A Klein clad entirely in Israeli colors—probably the only way to lure Dutch politicians who otherwise permanently wave Israeli flags while debating foreign interference as a significant danger—even this color brainwashing didn’t help. We turn the camera to Geert Wilders. Not a word about Joost Klein’s banishment from this hero of Normalo-Right (the most accurate term, I find, because ‘extreme right’ implies that there’s a ‘reasonable middle’ to be found in politics): our uber-normalo found the banishment of Klein not worth a tweet, though playing the victim is his main hobby. Just lots of love for Israel, so much so you’d think his life depended on it, a love linked to an enormous hatred for Muslims, a hatred that drives all his decisions in the background. Or would this Joost Klein count as woke for him? Wilders dropped his anti-Europe positions at the first glimmer of power. Welcome to Europe, I stay here till I die—that would actually appeal to him as a lyric, wouldn’t it? Not to me, however, because I was never a fan during the pandemic of a state that can dictate where you can travel.

Unfortunately, the Eurovision Song Contest is also primarily an idea that originated with Joseph Goebbels. Goebbels often organized song festivals because he found them to be one of the best political propaganda tools—political, therefore, according to the inventor of modern propaganda.

Welcome to Europe, I stay here till I die.

The line sounds just a bit too direct, so that a censor would wake up from it. CAN this be allowed? Shouldn’t there be a disclaimer about suicide accompanying the song?

Why was Joost Klein really disqualified? That incident could have easily been smoothed over. Yet, they conspicuously chose not to. Now, exactly as Normalo-Right pretends Joost Klein doesn’t exist. One suspects something else was going on behind the scenes, but what?

For this looked very strange indeed: a Eurovision final full of booing and replete with the typical robotic ‘unanimity’—the Swiss entry was good, but not so good as to explain that unanimity. Let me mention Norway, too. The country received few points, but I would swear they were the only real musicians in the entire selection, and it is absolutely inexplicable why they didn’t score higher, as there’s no musical rationale for it. Too paganistic, perhaps? But the darkly pagan Ireland performed rather well, even though they received scant votes from typically Christian countries. With at least three clearly pagan entries—Ireland, Norway, and Slovenia—there was a clear trend away from the usual saccharine, pseudo-Christian rose-scented and Britney-tuned entries.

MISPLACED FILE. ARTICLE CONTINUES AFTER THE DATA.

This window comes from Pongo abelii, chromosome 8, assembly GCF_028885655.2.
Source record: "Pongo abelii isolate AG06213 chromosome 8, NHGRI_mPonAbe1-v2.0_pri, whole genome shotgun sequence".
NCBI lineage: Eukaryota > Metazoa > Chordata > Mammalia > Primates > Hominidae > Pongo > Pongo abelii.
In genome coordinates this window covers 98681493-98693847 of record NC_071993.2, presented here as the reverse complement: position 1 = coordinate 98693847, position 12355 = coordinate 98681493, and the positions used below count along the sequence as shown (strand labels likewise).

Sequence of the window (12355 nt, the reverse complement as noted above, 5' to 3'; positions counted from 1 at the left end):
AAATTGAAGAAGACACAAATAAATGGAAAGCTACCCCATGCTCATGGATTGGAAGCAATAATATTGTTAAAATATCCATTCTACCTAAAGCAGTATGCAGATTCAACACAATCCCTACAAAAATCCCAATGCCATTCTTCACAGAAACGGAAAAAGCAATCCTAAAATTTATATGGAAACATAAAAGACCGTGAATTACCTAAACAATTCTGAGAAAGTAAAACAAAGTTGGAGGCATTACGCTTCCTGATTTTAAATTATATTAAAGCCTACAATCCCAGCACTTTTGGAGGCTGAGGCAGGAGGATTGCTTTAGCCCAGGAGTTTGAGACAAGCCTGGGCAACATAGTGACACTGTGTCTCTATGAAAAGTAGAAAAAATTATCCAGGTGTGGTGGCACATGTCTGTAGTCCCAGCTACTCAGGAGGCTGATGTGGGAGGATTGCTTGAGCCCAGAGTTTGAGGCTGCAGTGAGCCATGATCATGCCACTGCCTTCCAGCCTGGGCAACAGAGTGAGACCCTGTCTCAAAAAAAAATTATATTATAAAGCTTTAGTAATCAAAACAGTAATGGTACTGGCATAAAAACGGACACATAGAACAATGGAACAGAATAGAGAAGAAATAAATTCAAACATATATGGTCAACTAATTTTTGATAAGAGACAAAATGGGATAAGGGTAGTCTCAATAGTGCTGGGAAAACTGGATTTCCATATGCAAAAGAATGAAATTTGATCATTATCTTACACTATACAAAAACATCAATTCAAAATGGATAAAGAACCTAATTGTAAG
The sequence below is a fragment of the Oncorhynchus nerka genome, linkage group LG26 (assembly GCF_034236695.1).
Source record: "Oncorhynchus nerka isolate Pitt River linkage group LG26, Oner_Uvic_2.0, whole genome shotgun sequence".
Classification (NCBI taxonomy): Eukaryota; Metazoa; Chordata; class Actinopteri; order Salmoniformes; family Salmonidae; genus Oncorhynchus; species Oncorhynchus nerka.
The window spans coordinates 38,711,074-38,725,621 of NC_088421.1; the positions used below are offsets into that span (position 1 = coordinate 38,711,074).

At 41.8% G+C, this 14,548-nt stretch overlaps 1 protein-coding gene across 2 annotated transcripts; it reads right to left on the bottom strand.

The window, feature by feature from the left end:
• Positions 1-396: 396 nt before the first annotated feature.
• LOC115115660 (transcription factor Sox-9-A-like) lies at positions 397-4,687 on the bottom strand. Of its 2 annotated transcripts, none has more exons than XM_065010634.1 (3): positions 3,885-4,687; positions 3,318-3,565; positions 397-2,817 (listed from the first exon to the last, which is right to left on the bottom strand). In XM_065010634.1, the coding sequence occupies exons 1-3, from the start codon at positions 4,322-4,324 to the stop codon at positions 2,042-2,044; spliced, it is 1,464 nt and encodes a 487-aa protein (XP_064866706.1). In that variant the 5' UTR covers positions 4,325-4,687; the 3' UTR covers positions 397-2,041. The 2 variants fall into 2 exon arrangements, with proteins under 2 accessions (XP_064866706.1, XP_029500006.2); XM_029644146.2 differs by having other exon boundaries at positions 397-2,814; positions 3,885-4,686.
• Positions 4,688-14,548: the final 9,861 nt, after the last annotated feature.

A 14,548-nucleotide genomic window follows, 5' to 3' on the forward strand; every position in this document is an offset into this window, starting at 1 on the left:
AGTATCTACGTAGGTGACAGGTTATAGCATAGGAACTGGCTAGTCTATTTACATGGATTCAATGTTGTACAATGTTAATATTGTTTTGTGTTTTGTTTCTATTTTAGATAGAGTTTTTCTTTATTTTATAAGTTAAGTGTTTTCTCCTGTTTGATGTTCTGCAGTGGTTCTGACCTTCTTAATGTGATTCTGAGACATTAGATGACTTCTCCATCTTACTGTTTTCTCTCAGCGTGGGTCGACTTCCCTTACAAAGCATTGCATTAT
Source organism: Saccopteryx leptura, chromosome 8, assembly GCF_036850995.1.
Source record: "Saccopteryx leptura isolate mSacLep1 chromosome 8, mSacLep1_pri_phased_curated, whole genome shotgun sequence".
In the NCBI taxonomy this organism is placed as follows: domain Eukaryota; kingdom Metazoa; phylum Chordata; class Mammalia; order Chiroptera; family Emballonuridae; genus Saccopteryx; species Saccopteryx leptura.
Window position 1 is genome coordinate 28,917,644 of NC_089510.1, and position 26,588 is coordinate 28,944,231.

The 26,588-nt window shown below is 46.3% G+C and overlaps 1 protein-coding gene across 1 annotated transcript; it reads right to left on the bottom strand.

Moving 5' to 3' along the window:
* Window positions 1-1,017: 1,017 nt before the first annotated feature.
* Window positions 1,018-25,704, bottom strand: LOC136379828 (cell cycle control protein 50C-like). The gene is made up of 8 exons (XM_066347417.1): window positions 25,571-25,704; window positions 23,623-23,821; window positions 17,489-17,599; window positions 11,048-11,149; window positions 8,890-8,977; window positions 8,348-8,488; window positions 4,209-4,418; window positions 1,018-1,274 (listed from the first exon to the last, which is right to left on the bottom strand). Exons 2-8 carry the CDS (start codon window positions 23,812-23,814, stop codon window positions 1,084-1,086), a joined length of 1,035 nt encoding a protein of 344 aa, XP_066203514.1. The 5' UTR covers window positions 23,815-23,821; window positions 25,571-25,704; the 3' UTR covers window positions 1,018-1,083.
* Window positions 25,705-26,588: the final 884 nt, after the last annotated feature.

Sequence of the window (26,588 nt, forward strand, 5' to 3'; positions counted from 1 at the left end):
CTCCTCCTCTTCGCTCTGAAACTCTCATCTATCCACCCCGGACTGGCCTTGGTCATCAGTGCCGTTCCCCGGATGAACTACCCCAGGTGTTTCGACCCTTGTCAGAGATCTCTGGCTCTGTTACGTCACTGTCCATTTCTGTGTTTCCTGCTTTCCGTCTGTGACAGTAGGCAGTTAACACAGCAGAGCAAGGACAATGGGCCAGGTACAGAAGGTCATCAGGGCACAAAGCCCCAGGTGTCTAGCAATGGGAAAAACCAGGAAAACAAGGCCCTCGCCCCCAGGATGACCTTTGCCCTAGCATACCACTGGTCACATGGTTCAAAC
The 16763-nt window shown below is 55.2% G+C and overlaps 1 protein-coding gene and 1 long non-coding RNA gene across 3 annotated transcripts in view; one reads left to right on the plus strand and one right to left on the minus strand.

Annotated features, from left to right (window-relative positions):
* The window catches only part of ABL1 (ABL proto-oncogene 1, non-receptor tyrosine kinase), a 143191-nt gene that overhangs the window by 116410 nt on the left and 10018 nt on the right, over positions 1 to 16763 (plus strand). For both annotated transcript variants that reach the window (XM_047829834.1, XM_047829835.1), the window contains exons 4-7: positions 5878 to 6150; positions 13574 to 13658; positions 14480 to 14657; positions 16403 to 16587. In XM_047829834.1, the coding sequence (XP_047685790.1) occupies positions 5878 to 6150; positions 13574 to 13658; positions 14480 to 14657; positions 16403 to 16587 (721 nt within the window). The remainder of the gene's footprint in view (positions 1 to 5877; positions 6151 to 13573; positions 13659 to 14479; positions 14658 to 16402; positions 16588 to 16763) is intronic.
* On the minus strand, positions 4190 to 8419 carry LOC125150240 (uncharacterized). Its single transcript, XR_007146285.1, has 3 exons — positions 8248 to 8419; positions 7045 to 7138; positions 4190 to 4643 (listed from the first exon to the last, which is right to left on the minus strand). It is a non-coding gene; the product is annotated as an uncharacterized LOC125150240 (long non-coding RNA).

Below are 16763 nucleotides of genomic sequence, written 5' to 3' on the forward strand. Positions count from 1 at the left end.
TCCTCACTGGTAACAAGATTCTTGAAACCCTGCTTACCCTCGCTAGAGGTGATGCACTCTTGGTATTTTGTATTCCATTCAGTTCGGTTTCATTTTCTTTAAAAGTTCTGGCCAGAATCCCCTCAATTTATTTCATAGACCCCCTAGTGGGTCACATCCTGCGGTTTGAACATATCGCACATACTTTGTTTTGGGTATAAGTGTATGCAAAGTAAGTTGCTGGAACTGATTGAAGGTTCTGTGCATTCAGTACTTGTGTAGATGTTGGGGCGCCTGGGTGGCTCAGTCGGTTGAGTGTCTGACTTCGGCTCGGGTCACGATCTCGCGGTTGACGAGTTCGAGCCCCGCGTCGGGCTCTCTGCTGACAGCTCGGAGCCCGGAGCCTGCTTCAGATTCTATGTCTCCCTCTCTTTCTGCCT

What amazed me is that when I expressed on social media my satisfaction that this year less smiley entries had a chance—songs with genuine tristesse are rarely seen at this festival—uproar ensued, and even people who ‘identify as shaman’ proclaimed that the Irish darkness was utterly unacceptable, preferring the song about roses and sunshine from Moldova. Darkness should be avoided, just as the song festival couldn’t spare a second to mention ongoing genocides, how money is being squandered by neocons to uphold sick capitalism, and so forth. No, the Eurovision Song Contest is not political.

The cancelling of Joost Klein was presumably not political either. Some sow doubts that the booing wasn’t easily construed as pro or contra Israel. You could lose yourself in that debate in a Heideggerian way for centuries, but the smooth, plastic faces are probably already busy with next year’s censorship.

Welcome to Davos, I live because I love us.

Indeed, the ‘havenots’ here serves as a form of silent rhyme.